Texas Courthouse Tour Part 3

This is part 3 of the Texas Courthouse Tour by Dana Woods.

In addition to going to all the Texas counties we were also setting our sights on riding our Wing to 49 states.  We were only 8 states shy of that mark and 5 of those states were due north of us with 4 on the Canadian border.  So in late June 2012 we head toward Michigan and the other four states.  While passing through Kansas City the odometer on the Wing turned over to 100,000 miles.  Our Wing had been in Canada the last two summers but not in Manitoba and Saskatchewan so might as well add those to the Canadian list.  Kelly had stated in the beginning that we would stop by the courthouses on our way to or from other places so might as well get the remaining 9 counties in the eastern Panhandle on our return trip home.  So here we go again riding in the Texas heat in late July.  She came up with a way to cool off for a short while.  About every hour we would stop at a Sonic or similar place for a large ice water.  These places usually have a water hose nearby, so I had the job of turning the hose on her and totally soaking her.  I know the people that saw us are still laughing at those crazy motorcycle people.  They have to be crazy to ride in 106-degree temperature.   That 65-degree temperature of Winnipeg, Manitoba was a faded memory.  With the addition of those 9 counties we were up to 214 and only 40 remained.  We were now finished with the entire Panhandle and only had two trips left.  We needed 26 counties in deep South Texas along the Rio Grande River and along the Coastal Bend, 13 in the area between San Angelo and Odessa, and then Mills County in the center of the state.  The light at the end of the tunnel was getting bigger and we decide to finish our tour the next year in 2013.  That would make our mission come to a conclusion ten years after it started.

After that trip Kelly said if we were going to finish our goal in 2013 it will have to be in the spring and/or fall because she was not going to ride in South Texas in the summer time.  North Texas is hot in the summer but South Texas can be brutal.  But the good news is South Texas can be really nice early in the year.  She would rather bundle up and deal with cold temperatures then go through the heat of mid- summer again.  The route I planned for South Texas would take seven days and the West Texas trip would need about four days.  In mid-February luck came our way when the weather forecast was for mild temperatures, 60’s – 70’s in South Texas and no rain.  However, the day we planned to leave home our forecast was for severe storms to pass through the area followed by a rapid clearing.  For once the weather people were correct.  By 11:00 a.m. the sun was out after a 2.8 inch rain and we mounted up and took off southwest just behind the storm.  Just before dark on the first day we had pictures of the 2 courthouses closest to our home that was not on our “been there, done that” list.  Over the next four days we finished the remaining 24 counties of South Texas.  We now had every county bordering the Rio Grande and the Gulf of Mexico.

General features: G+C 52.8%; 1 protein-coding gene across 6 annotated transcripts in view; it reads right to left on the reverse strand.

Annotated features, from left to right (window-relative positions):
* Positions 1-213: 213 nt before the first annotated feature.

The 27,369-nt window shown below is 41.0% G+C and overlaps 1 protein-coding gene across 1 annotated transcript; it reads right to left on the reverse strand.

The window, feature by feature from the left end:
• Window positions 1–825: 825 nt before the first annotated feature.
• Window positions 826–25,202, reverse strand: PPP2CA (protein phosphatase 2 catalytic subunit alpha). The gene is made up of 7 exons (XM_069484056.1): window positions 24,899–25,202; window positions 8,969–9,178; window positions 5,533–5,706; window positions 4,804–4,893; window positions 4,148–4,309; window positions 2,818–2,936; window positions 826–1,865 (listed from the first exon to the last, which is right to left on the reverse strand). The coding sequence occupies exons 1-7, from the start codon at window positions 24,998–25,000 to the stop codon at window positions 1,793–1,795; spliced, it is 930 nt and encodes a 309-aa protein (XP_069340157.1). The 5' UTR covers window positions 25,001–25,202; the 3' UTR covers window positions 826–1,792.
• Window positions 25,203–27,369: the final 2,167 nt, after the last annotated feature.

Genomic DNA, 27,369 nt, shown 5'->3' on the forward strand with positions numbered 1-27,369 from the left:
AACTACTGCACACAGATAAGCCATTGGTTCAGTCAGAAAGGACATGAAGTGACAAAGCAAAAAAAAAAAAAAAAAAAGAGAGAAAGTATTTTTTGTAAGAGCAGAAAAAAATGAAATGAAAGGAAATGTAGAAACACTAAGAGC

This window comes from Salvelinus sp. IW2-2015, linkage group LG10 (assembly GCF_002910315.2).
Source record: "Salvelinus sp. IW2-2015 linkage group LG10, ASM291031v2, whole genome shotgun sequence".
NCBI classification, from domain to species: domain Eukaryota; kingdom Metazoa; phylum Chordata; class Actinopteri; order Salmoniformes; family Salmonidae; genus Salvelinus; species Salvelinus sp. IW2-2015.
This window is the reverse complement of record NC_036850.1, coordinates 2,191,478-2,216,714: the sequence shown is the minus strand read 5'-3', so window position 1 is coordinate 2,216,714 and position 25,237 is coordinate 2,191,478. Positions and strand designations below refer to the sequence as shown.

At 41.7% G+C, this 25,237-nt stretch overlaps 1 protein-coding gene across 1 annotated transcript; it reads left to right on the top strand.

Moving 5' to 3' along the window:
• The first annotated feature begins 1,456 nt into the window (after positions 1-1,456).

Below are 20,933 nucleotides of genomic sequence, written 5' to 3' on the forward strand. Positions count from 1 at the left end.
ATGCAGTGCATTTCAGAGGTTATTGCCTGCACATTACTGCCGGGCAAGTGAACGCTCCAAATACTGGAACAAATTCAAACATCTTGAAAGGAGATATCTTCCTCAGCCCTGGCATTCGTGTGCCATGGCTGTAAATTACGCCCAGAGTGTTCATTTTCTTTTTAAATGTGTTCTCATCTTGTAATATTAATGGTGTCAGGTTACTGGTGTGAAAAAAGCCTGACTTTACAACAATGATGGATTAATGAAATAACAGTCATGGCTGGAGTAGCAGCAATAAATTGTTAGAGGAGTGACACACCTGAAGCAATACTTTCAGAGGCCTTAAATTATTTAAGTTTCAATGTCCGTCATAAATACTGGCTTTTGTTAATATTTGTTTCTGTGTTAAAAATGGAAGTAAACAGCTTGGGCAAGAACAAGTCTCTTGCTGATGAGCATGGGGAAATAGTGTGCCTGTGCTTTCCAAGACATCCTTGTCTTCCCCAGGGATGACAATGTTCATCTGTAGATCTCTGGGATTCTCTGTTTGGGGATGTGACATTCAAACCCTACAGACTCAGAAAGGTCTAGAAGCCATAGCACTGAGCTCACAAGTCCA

We awoke on the 6th day in Wharton, county seat of Wharton County, with a total count of 240 and plans to take our time going home, only 6 hours away.  We would reminisce about the things we had seen on this trip and make plans for a fall trip for the remaining 14 counties in West Texas.  That all changed with a phone call.  After checking in at work I learned my services would not be needed for another 8-9 days.  It was great news, so I looked at Kelly and said we have time to finish this tour now.  We checked the weather forecast and no rain was expected, however a cold front would drop temperatures into the lower 30’s in the mornings in that part of the state for a couple of days.  Just as she had stated almost ten years earlier, she asked, “Why don’t we just do it”?  Therefore, instead of going north toward home, at mid-morning we pointed our Goldwing west and had a day of riding across Texas.  We had planned on spending the night in Ballinger, Texas but when we fueled up in Junction the temperature was already in the upper 40’s.  Kelly was silent because of last summer’s heat.  Ballinger was 90 miles away and it would be dusk by the time we got there.  I asked what she thought about staying there in Junction.  She was very much in favor of my idea.


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